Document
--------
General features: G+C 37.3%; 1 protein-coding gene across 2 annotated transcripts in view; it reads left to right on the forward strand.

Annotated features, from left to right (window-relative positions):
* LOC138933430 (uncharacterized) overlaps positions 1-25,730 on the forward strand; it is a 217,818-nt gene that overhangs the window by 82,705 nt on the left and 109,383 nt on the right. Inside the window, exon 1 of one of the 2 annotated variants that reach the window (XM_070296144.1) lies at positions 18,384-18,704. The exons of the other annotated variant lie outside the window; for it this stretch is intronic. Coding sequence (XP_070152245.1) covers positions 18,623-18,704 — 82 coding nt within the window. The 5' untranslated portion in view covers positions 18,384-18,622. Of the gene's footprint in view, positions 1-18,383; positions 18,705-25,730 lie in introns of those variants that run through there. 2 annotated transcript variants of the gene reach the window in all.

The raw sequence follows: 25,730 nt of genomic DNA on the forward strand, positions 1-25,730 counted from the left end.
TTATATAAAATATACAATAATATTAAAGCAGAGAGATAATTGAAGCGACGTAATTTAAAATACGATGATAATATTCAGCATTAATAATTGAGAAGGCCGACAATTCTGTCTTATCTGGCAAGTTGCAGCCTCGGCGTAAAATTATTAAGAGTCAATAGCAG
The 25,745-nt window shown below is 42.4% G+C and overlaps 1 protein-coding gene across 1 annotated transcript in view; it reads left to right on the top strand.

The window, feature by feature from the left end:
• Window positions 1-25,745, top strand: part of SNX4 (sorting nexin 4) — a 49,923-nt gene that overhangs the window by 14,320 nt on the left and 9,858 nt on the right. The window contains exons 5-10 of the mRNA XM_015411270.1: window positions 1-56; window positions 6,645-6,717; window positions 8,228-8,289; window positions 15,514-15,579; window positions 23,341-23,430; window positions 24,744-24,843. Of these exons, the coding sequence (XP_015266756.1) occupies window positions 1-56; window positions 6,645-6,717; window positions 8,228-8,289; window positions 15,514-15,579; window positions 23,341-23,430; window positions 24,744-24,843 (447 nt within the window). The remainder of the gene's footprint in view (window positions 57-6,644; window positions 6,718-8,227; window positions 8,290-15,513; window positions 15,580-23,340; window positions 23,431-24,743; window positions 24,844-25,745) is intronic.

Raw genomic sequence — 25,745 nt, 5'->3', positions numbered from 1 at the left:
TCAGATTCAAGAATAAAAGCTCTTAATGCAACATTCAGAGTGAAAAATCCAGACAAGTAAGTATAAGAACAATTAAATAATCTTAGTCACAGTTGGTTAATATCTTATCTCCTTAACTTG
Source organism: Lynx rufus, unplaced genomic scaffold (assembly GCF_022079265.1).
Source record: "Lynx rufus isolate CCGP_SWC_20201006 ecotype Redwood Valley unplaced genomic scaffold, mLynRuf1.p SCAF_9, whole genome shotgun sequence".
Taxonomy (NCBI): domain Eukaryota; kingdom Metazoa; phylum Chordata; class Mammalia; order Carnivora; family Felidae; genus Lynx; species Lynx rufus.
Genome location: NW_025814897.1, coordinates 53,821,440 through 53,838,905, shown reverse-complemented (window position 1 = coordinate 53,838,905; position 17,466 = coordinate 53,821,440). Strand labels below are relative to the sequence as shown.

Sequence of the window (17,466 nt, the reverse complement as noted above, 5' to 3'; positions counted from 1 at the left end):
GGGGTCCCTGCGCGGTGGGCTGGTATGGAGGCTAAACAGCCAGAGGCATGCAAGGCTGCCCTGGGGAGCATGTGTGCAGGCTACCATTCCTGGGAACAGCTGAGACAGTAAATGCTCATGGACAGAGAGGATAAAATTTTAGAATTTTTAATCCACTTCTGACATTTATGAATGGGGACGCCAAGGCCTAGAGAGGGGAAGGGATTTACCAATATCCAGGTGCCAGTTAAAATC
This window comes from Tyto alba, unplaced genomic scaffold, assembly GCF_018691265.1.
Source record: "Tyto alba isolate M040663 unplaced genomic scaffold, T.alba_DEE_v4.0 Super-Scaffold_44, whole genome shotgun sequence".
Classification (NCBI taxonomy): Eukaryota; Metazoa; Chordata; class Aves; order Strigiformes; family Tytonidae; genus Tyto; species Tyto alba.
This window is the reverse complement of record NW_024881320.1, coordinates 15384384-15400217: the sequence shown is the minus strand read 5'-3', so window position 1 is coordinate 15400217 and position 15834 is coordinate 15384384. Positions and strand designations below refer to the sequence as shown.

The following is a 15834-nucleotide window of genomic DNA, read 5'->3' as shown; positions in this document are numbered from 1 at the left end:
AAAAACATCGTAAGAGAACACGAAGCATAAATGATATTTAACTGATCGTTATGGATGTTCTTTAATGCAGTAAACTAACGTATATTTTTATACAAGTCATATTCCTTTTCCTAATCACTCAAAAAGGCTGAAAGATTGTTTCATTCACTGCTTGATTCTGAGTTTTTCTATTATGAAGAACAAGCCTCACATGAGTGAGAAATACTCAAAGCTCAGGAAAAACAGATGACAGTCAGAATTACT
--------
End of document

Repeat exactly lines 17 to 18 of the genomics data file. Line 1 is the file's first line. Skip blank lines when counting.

This window comes from Tyto alba, unplaced genomic scaffold, assembly GCF_018691265.1.
Source record: "Tyto alba isolate M040663 unplaced genomic scaffold, T.alba_DEE_v4.0 Super-Scaffold_44, whole genome shotgun sequence".